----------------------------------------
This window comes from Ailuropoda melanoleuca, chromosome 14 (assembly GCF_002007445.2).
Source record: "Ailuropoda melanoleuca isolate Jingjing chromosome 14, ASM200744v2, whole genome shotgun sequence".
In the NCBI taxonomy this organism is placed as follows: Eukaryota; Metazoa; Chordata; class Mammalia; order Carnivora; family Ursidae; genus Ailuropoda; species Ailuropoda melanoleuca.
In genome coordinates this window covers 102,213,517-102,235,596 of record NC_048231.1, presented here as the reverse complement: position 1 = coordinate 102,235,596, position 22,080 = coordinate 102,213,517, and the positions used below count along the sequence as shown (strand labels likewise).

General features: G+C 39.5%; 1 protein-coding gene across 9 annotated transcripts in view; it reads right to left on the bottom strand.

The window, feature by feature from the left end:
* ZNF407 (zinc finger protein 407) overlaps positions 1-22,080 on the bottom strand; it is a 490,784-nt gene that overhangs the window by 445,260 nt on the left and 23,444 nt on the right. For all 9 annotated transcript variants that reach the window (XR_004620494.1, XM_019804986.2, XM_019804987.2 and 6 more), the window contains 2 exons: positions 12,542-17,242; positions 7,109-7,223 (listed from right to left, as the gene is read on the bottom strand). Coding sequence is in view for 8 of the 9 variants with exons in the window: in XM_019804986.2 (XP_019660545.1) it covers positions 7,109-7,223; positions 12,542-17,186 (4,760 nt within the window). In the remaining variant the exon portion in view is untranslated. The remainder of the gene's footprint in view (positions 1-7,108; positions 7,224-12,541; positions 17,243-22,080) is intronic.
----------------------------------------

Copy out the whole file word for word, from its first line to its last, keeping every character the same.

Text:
This window comes from Ailuropoda melanoleuca, chromosome 14 (assembly GCF_002007445.2).
Source record: "Ailuropoda melanoleuca isolate Jingjing chromosome 14, ASM200744v2, whole genome shotgun sequence".
In the NCBI taxonomy this organism is placed as follows: Eukaryota; Metazoa; Chordata; class Mammalia; order Carnivora; family Ursidae; genus Ailuropoda; species Ailuropoda melanoleuca.
In genome coordinates this window covers 102,213,517-102,235,596 of record NC_048231.1, presented here as the reverse complement: position 1 = coordinate 102,235,596, position 22,080 = coordinate 102,213,517, and the positions used below count along the sequence as shown (strand labels likewise).

General features: G+C 39.5%; 1 protein-coding gene across 9 annotated transcripts in view; it reads right to left on the bottom strand.

The window, feature by feature from the left end:
* ZNF407 (zinc finger protein 407) overlaps positions 1-22,080 on the bottom strand; it is a 490,784-nt gene that overhangs the window by 445,260 nt on the left and 23,444 nt on the right. For all 9 annotated transcript variants that reach the window (XR_004620494.1, XM_019804986.2, XM_019804987.2 and 6 more), the window contains 2 exons: positions 12,542-17,242; positions 7,109-7,223 (listed from right to left, as the gene is read on the bottom strand). Coding sequence is in view for 8 of the 9 variants with exons in the window: in XM_019804986.2 (XP_019660545.1) it covers positions 7,109-7,223; positions 12,542-17,186 (4,760 nt within the window). In the remaining variant the exon portion in view is untranslated. The remainder of the gene's footprint in view (positions 1-7,108; positions 7,224-12,541; positions 17,243-22,080) is intronic.